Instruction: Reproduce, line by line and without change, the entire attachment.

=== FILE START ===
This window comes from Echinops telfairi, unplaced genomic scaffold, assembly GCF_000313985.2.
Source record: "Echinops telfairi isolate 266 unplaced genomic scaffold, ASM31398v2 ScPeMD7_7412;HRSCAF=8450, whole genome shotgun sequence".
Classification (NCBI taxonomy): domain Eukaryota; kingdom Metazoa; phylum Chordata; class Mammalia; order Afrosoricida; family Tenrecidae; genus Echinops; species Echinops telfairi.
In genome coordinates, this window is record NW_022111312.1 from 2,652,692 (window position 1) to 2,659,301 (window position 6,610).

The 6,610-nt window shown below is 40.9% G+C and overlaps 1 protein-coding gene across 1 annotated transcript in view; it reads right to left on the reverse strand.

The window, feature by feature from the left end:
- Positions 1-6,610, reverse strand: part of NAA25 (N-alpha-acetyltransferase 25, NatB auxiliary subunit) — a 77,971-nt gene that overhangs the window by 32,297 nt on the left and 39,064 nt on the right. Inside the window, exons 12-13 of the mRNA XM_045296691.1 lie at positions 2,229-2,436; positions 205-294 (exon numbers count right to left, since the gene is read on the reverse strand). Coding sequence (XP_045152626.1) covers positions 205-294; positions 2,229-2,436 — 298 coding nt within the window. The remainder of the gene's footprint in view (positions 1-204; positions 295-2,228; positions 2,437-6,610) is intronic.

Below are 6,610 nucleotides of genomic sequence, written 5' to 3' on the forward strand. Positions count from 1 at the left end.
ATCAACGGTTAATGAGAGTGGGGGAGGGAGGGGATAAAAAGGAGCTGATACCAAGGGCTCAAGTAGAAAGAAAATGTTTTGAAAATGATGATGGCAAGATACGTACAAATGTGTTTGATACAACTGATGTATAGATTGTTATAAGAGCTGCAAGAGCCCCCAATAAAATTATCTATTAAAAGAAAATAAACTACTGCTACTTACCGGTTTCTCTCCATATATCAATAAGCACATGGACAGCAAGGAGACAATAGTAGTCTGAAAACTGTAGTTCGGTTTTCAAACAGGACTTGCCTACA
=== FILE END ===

This window comes from Echinops telfairi, unplaced genomic scaffold, assembly GCF_000313985.2.
Source record: "Echinops telfairi isolate 266 unplaced genomic scaffold, ASM31398v2 ScPeMD7_7412;HRSCAF=8450, whole genome shotgun sequence".
Classification (NCBI taxonomy): domain Eukaryota; kingdom Metazoa; phylum Chordata; class Mammalia; order Afrosoricida; family Tenrecidae; genus Echinops; species Echinops telfairi.
In genome coordinates, this window is record NW_022111312.1 from 2,652,692 (window position 1) to 2,659,301 (window position 6,610).

The 6,610-nt window shown below is 40.9% G+C and overlaps 1 protein-coding gene across 1 annotated transcript in view; it reads right to left on the reverse strand.

The window, feature by feature from the left end:
- Positions 1-6,610, reverse strand: part of NAA25 (N-alpha-acetyltransferase 25, NatB auxiliary subunit) — a 77,971-nt gene that overhangs the window by 32,297 nt on the left and 39,064 nt on the right. Inside the window, exons 12-13 of the mRNA XM_045296691.1 lie at positions 2,229-2,436; positions 205-294 (exon numbers count right to left, since the gene is read on the reverse strand). Coding sequence (XP_045152626.1) covers positions 205-294; positions 2,229-2,436 — 298 coding nt within the window. The remainder of the gene's footprint in view (positions 1-204; positions 295-2,228; positions 2,437-6,610) is intronic.

Below are 6,610 nucleotides of genomic sequence, written 5' to 3' on the forward strand. Positions count from 1 at the left end.
ATCAACGGTTAATGAGAGTGGGGGAGGGAGGGGATAAAAAGGAGCTGATACCAAGGGCTCAAGTAGAAAGAAAATGTTTTGAAAATGATGATGGCAAGATACGTACAAATGTGTTTGATACAACTGATGTATAGATTGTTATAAGAGCTGCAAGAGCCCCCAATAAAATTATCTATTAAAAGAAAATAAACTACTGCTACTTACCGGTTTCTCTCCATATATCAATAAGCACATGGACAGCAAGGAGACAATAGTAGTCTGAAAACTGTAGTTCGGTTTTCAAACAGGACTTGCCTACA